If you have a 12-month-old, there’s a good chance you’re already familiar with sleep regression. The phenomenon, which causes babies who were previously sleeping well to wake at frequent and unscheduled intervals, is relatively common.
Many children experience a few sleep regressions before their first birthday. Of course, by now, you may have thought night wakings were a thing of the past. After all, at 12 months, most babies are able to self-soothe and sleep through the night.
Still, sleep regressions can occur anytime. Restless nights can (and likely will) appear again.
The good news is sleep regressions are temporary — so don’t fret! All of your hard work hasn’t gone to waste. Here’s everything you need to know about the 12-month-sleep regression.
According to Corey Fish, MD, the chief medical officer at Brave Care in Portland, Oregon, sleep regression is “a term used to describe a time where an infant who was previously sleeping for long stretches suddenly struggles to fall or stay asleep and/or has more prolonged waking periods in the middle of the night.”
Sleep regressions can occur at any age, including 4 months, 6 months, 8 months, 18 months and 2 years. The 12-month sleep regression occurs at or near baby’s first birthday, though some children begin regressing at 10 or 11 months.
The length of any sleep regression varies, depending on your child’s age and social and emotional development. Most sleep regressions resolve quickly, with the 12-month sleep regression lasting 2 weeks (or less).
If sleep troubles last longer, you may want to contact your child’s doctor. They can help you rule out illness or an underlying health condition.
Experts believe there are numerous reasons why children regress at 12 months. According to Fish, the disruption usually coincides with a developmental milestone.
“Babies typically exhibit sleep regressions right before a period of intense neurological development,” Fish explains.
“With the 12-month sleep regression, we think this is linked to learning to cruise as well as language and social development. Many babies will start to have anywhere between one to three words at this age, and the brain development in terms of the ability to express language is complicated and unique to this developmental time in a child’s life.”
However, other developmental changes or circumstances may affect your little one’s sleeping habits, including:
The best way to manage sleep regressions is to be patient. Know this period will pass.
Of course, that’s easier said than done — especially when you’re emotional and exhausted — but there are a few things you can do to make this period easier for you and your child.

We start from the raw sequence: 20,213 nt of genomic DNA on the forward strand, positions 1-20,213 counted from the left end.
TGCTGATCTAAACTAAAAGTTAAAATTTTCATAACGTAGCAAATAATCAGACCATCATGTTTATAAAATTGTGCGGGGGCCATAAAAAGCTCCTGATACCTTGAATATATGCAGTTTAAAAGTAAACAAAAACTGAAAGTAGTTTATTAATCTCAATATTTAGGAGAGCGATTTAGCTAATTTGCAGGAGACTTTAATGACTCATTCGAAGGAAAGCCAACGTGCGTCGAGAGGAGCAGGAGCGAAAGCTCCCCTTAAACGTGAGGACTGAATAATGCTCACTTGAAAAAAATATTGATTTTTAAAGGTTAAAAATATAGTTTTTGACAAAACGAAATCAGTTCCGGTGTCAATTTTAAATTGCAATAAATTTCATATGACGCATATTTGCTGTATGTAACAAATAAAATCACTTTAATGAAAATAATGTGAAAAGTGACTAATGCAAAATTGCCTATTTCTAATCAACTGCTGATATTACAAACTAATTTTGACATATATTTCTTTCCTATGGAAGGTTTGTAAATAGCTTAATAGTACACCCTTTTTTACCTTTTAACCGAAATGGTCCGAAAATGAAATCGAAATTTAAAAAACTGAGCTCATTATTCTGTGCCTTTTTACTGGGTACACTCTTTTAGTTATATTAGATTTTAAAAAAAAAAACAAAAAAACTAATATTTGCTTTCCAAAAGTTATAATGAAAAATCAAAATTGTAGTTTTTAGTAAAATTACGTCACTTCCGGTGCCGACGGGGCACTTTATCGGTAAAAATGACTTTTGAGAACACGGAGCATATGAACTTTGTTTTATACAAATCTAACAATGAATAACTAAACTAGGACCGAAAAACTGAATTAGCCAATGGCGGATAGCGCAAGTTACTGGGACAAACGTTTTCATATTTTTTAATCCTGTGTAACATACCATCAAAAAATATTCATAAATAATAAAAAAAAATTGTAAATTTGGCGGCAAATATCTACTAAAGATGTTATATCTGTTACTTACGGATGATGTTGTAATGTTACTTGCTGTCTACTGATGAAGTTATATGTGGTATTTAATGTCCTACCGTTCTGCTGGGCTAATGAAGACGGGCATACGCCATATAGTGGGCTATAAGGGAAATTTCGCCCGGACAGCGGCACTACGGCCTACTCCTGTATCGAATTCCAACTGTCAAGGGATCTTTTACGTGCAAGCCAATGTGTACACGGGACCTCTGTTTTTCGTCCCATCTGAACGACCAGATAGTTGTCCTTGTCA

- Keep on schedule and stick with bedtime routines. Children thrive on consistency. Deviations from “the norm” can make transitionsharderand cause regressions to last longer.
- Find ways to soothe your child without another feeding. Some options include rocking and/or holding your little one until they’re almost asleep, rubbing their back, or giving verbal cues, like, “It’s okay. Lie down. Mommy’s here.”
- If you used cry-it-out before, you can try it again. However, know that during a regression your child may struggle to self-soothe. Additional support may be needed.
- Make sure your child is very active during the day. Toddlers have lots of energy, and they need time to burn it off — and test out their new skills.
- Address possible teething pain. If you think they may be teething, you may want to try giving them a cold washcloth or teething ring.
While bedtimes and sleep needs will vary from family-to-family and child-to-child, according to the American Academy of Pediatrics, most 12-month-olds sleep 11 to 14 hours out of each 24 hours.
When your child gets their sleep might differ from other kids. Some children sleep through the night but refuse to nap during the day, while others wake at 5 a.m. and then take two long naps. Just remember: the when doesn’t matter as much as the total amount of sleep they’re getting.
In addition to the suggestions mentioned above, there are a few general tips you can employ to help you and your child sleep better.
- Create a soothing nighttime ritual, and stick with it. Examples include giving your little a bath, reading them a book, and/or singing them a song.
- Avoid screens before bed. Electronic light stimulates the brain and can disrupt sleep.
- Consider using an “OK to wake” light. A special clock that illuminates when it is time to get up may help your child distinguish day from night.
- Cover the basics. Ensure your child is dry and fed before laying them down.
- Tend to the sleep environment. Use white noise machines, sleep sacks, music and/or blackout drapes, when appropriate.
Sleep regressions can be hard, and the 12-month sleep regression is no different. For a few weeks, you and your toddler will be tired, cranky, exhausted and frustrated.
But this period is important. The milestones that may contribute to sleep regressions are necessary for your child’s social, emotional, and physical development, and are totally normal. This period is also temporary — it will pass.
In the meantime, be patient with your little one and yourself. Try to remain consistent, and ask for help. You don’t have to go it alone.